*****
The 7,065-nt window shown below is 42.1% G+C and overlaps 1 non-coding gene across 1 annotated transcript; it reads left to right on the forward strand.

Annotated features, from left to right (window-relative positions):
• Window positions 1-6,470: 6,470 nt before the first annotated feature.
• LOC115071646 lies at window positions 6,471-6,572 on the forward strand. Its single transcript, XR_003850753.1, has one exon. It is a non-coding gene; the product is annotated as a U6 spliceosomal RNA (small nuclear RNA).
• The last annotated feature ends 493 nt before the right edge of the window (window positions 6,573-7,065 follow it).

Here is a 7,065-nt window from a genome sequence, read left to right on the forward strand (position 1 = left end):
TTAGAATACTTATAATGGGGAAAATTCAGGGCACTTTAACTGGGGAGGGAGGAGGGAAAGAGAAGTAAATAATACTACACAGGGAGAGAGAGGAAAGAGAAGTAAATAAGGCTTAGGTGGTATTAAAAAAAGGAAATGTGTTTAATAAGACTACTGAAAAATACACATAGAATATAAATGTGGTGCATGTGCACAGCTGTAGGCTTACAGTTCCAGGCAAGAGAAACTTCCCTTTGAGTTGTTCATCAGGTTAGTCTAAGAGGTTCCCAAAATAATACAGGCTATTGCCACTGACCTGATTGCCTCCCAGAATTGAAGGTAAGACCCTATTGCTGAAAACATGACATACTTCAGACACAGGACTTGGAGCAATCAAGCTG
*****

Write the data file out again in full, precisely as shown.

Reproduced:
The 7,065-nt window shown below is 42.1% G+C and overlaps 1 non-coding gene across 1 annotated transcript; it reads left to right on the forward strand.

Annotated features, from left to right (window-relative positions):
• Window positions 1-6,470: 6,470 nt before the first annotated feature.
• LOC115071646 lies at window positions 6,471-6,572 on the forward strand. Its single transcript, XR_003850753.1, has one exon. It is a non-coding gene; the product is annotated as a U6 spliceosomal RNA (small nuclear RNA).
• The last annotated feature ends 493 nt before the right edge of the window (window positions 6,573-7,065 follow it).

Here is a 7,065-nt window from a genome sequence, read left to right on the forward strand (position 1 = left end):
TTAGAATACTTATAATGGGGAAAATTCAGGGCACTTTAACTGGGGAGGGAGGAGGGAAAGAGAAGTAAATAATACTACACAGGGAGAGAGAGGAAAGAGAAGTAAATAAGGCTTAGGTGGTATTAAAAAAAGGAAATGTGTTTAATAAGACTACTGAAAAATACACATAGAATATAAATGTGGTGCATGTGCACAGCTGTAGGCTTACAGTTCCAGGCAAGAGAAACTTCCCTTTGAGTTGTTCATCAGGTTAGTCTAAGAGGTTCCCAAAATAATACAGGCTATTGCCACTGACCTGATTGCCTCCCAGAATTGAAGGTAAGACCCTATTGCTGAAAACATGACATACTTCAGACACAGGACTTGGAGCAATCAAGCTG